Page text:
Last night, uncharacteristically on the first night of its release in Australia, D and I went to see Ang Lee’s latest film, Lust Caution.
How could I fail to go and see this, having been subjected to months of teasers by Roland Soong, whose blog, ESWN, I have long followed and who, in addition to having attended Holy Cross College in Ryde in the late-sixties, is the literary executor of the Eileen Chang, whose short story forms the basis of the film?
How could I ever have written such a long sentence under the guise of a question?
I enjoyed the film, though D was quick to point out that the plot is not particularly credible. Like Brokeback Mountain, it is a long film (too long, by more than one account) drawn out of a fairly short original story, but mercifully didn’t feel as slow as BM.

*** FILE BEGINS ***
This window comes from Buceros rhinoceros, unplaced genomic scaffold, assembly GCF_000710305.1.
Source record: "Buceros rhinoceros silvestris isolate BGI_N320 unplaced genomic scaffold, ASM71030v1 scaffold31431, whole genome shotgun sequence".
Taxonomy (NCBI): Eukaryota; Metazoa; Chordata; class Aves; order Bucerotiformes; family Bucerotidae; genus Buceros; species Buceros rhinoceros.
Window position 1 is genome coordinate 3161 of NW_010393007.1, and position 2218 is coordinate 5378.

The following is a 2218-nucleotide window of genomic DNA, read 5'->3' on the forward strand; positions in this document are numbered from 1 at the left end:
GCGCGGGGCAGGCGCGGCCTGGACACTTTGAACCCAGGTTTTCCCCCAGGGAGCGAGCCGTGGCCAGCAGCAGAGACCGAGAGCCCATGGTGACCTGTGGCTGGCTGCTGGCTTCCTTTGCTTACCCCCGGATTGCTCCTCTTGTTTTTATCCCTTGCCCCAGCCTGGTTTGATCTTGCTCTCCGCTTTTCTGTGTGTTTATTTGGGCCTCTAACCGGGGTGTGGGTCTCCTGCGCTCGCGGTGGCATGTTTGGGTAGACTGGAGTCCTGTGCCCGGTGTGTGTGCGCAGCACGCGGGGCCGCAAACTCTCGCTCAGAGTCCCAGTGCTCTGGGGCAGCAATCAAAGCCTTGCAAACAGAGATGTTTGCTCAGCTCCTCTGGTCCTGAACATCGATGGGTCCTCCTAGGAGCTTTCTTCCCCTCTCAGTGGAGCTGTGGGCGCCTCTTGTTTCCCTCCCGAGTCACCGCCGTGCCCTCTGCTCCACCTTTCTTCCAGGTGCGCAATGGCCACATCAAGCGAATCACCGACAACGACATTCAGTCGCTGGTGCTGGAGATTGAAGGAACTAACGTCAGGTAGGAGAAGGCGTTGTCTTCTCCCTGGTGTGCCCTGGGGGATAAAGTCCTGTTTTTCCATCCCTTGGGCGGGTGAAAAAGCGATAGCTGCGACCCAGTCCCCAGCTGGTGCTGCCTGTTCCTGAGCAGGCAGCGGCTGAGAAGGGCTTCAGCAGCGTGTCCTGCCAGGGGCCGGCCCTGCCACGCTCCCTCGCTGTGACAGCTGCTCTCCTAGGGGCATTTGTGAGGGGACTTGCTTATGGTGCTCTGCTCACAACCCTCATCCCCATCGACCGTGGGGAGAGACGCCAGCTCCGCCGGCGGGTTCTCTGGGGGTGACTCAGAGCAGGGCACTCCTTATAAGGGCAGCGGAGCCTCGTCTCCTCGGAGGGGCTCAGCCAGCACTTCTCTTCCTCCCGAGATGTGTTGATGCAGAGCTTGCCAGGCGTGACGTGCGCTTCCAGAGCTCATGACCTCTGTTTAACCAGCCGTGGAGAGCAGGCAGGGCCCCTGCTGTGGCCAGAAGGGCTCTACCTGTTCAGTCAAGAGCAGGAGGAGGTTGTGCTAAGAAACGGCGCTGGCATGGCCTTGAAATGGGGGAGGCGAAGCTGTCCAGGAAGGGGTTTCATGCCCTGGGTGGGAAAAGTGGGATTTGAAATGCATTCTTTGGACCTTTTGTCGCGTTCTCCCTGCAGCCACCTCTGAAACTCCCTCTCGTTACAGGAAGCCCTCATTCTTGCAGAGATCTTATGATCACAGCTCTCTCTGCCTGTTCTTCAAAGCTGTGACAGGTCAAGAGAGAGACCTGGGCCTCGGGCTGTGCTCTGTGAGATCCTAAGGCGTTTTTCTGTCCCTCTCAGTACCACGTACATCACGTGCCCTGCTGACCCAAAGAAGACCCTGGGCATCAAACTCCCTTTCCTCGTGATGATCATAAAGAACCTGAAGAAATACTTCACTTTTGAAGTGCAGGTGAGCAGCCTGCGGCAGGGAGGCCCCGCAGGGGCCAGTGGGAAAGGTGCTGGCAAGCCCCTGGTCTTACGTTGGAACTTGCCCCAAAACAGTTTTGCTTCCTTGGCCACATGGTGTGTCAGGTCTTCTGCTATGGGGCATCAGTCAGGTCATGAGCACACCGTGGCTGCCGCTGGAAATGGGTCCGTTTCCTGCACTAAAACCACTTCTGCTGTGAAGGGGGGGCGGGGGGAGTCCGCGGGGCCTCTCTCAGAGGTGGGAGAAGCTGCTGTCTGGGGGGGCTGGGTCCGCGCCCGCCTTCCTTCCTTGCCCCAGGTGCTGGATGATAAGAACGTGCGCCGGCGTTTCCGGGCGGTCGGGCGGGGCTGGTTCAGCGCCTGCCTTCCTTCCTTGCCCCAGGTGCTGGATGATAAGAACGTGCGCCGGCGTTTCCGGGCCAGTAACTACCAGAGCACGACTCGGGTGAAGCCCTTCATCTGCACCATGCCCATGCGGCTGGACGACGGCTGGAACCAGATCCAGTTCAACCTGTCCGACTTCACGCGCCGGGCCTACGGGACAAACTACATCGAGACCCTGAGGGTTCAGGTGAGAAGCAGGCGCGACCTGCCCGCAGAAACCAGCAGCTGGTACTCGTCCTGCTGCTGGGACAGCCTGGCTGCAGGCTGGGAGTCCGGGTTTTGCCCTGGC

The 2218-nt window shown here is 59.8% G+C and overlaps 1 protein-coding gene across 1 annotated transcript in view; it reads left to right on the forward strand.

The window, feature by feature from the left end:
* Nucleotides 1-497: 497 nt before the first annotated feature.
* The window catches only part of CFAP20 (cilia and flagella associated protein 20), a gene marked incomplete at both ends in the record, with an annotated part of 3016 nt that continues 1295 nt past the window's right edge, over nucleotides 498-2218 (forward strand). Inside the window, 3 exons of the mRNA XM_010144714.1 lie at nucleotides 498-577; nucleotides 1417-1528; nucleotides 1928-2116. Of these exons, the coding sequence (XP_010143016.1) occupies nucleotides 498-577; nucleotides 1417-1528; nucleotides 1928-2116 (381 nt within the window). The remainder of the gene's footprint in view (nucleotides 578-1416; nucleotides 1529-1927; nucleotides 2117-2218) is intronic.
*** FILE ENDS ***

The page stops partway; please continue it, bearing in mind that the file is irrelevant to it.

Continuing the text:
The film has gained some notoriety for its sex scenes. This is deserved. At one point, a blurry but suspiciously tuber-shaped object caused a flurry of conjecture between members of the audience. I am sure we were all wondering the same thing: is that Mr Leung’s (not-so-)小弟弟 and are they really doing it? (My own view: (1) probably; and (2) surely not.)
The film is sumptuously made, especially so far as the historical recreation is involved (Hong Kong, Shanghai, 1938 – 1942). Wikipedia claims some anachronistic London-style taxis in the Hong Kong scenes. D is newly embarked on an attempt to give up smoking. I am indebted to him for the further anachronism which he noted, namely that Tony Leung neglected to tap the base of his cigarettes to settle their contents before lighting up.